Housing Minister Nick Smith says in talks about Housing Accords with Christchurch and Wellington Councils; Christchurch to outsource some consenting
Housing Minister Nick said the Government had started talks with the Christchurch and Wellington Councils about agreeing Housing Accords to increase housing supply.
Following on from the creation of the Auckland Housing Accord to consent 39,000 homes in the three years from September 30, 2013, Smith told Parliament he was now looking at similar accords with the Christchurch City Council and the Wellington City Council.
The Government passed the Housing Accords and Special Housing Areas bill into law last month. It gave Councils the power to consent greenfields housing developments within 6 months and brownfields developments within 3 months, rather than the three years taken before the new law. Smith announced on October 9 the creation of 10 Special Housing Areas in Auckland under the new law that would open up 6,000 sections.
"The Government's immediate priority was Auckland where the housing supply issues were most acute, but I'm also giving consideration to scheduling both Christchurch and Wellington," Smith said.
Smith said he would be meeting new Labour Mayor Lianne Dalziel in Christchurch to discuss housing and discussions in Wellington were at a preliminary stage, "but I hope to be in a position to make further announcements there next month."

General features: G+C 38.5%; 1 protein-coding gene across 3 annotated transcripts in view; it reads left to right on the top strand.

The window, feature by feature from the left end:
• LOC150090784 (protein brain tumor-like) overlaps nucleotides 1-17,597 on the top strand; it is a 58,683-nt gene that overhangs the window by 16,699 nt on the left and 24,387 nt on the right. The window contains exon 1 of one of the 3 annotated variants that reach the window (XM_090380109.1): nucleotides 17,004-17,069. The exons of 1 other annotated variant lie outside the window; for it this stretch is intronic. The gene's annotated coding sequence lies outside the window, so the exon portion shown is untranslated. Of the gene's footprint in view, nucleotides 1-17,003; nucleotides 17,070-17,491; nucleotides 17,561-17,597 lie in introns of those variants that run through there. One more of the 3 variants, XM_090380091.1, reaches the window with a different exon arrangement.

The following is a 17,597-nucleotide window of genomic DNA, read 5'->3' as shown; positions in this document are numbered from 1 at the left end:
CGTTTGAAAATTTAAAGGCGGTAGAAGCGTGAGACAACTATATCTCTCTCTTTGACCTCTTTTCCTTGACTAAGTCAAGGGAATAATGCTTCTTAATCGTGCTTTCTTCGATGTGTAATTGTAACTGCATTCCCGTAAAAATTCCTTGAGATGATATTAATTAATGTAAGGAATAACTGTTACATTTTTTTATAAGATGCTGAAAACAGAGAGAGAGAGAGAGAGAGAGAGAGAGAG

Earlier Smith talked about various steps taken in Auckland to boost housing supply, including announcements from Fletcher Building that it planned to more than triple its building of new homes to 1,000 per year, and news this week that Tony Gapes' Springpark development of 420 townhouses and apartments had been consented in four months. The homes in the development in Mt Wellington are being sold for between NZ$320,000 to NZ$550,000.
"This confirms that the market will respond to demand for lower cost housing if we create the right environment," he said.
Elsewhere, Local Government Minister Chris Tremain said the Government's appointee to the Christchurch Council's building consents division, Crown Manager Doug Martin, expected to have restructured thhe Council's consenting process by Christmas.
“Major challenges lie ahead, with a sharp rise in consents forecast from now until late 2015. However Mr Martin has made it a priority to manage this demand effectively and deliver better service to customers, including faster turnaround times," Tremain said.
“In addition 19 Building Consent Authorities have registered their interest in assisting the Council with its building consenting function. It is anticipated that 150-200 consents per week will be contracted out," he said.